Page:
Gossip, Backbiting, and Whispering

Am I being an empathetic listener, or am I enabling gossip? Am I only seeking counsel? Or am I trying to eavesdrop or putting others in the position to gossip?  Am I listening to someone with the gift of discernment? Or is it self-righteous slander? Character assassination? Or creating division?  Is it just venting? Just…

An Apology to Men

Over the past year, I’ve been reminded of some heart-breaking ways that our culture, even pockets in Christian culture, deem fit to treat men. I was reminded of my own contributions years ago when I went through my own man-hating stage. Yes, it may have come from some wounds, but it was far from the…

Badges of Honor, Hiding Our Shame

I am a perfectionist.  I'm an overachiever. I can be a workaholic. Like you, I've heard many people make these statements, and I've made them myself. (I'm trying to quit.) But over the past few years I've noticed something about how we make these statements. Tone and body language can communicate quite a bit, as…

Learning in Wartime: A Podcast

Hey friends, I wanted to connect you with a new and fantastic podcast named after a lecture given by C.S. Lewis to his students at Oxford during WWII called "Learning in Wartime." In this podcast, Providence Academy Secondary Principal Dane Bundy, Dean of Students Bryce Ballard, and I explore truth, goodness, and beauty through both…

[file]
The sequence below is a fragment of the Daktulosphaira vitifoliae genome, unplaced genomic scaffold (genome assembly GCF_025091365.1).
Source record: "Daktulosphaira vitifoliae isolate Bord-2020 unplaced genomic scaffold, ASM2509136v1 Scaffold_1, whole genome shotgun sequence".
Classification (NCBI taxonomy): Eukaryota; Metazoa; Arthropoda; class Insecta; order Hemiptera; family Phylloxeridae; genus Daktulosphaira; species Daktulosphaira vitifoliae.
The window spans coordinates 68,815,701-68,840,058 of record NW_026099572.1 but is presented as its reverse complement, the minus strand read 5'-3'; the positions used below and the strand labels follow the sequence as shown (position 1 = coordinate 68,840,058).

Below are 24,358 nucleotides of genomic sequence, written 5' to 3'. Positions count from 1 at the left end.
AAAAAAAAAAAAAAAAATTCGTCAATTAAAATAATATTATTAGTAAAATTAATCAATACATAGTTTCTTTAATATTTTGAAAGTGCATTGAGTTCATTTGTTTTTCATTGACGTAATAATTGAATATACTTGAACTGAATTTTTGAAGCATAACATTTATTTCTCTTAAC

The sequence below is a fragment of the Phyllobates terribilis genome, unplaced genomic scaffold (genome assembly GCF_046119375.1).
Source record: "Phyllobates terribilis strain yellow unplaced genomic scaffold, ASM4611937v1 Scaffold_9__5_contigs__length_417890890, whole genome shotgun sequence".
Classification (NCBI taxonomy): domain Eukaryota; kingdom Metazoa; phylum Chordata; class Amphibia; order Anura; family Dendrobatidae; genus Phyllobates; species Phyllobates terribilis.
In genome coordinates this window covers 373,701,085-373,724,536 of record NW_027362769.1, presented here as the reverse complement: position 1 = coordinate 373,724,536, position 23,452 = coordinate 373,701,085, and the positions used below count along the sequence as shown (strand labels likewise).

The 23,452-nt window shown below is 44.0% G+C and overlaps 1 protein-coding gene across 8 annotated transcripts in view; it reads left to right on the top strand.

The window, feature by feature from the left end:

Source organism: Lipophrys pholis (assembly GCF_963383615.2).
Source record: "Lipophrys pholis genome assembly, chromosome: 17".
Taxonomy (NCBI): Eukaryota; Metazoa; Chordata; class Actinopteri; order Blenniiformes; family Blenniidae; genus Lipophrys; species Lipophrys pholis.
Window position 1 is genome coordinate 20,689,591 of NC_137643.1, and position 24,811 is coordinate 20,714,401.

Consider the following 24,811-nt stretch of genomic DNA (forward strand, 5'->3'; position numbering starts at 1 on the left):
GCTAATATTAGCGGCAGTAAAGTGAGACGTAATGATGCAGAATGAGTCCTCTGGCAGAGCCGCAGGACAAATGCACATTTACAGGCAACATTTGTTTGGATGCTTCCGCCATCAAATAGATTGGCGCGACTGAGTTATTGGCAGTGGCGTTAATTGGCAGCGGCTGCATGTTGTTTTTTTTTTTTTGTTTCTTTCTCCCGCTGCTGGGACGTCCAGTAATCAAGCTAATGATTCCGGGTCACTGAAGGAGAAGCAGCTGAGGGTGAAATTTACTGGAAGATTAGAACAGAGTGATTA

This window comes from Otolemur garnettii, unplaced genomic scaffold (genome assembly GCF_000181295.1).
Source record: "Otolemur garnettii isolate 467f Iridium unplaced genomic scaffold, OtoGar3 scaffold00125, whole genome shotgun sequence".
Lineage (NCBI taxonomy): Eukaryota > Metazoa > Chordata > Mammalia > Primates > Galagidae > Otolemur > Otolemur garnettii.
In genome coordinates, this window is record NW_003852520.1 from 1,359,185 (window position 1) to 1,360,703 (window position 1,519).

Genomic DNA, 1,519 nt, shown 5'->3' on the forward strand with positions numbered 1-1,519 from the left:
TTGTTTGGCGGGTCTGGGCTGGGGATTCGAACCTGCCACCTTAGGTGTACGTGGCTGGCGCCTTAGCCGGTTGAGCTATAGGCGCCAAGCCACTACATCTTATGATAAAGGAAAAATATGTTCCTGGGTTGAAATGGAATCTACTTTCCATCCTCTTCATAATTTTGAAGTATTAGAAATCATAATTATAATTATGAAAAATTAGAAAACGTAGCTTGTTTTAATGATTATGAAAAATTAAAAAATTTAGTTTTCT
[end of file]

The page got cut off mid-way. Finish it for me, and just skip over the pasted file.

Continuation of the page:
5 Reasons I Love Reading Shakespeare with Middle School Students*

When my 7th and 8th grade students first hear that we’re going to read Shakespeare, many slouch in their chairs, groan, gag, and roll their eyes. But each time we open A Midsummer Night’s Dream and Romeo and Juliet, they find out how accessible and enjoyable the Bard can be, and I’m reminded of five reasons I love reading Shakespeare with my middle school students.

10 Old Books I Would Like to Read or Read in Full (Or Perhaps More Accurately, ‘Books I’m Ashamed I’ve Yet To Read’)

I once read somewhere that Plato said we would not be ready to learn until we were about fifty because that is about the age in which we realize we do not know anything. As much as those in education--public school, private school, home school, community college, and universities--may discuss having a teachable spirit, I have found that those are sometimes the very places in which it is the riskiest to admit that you do not know.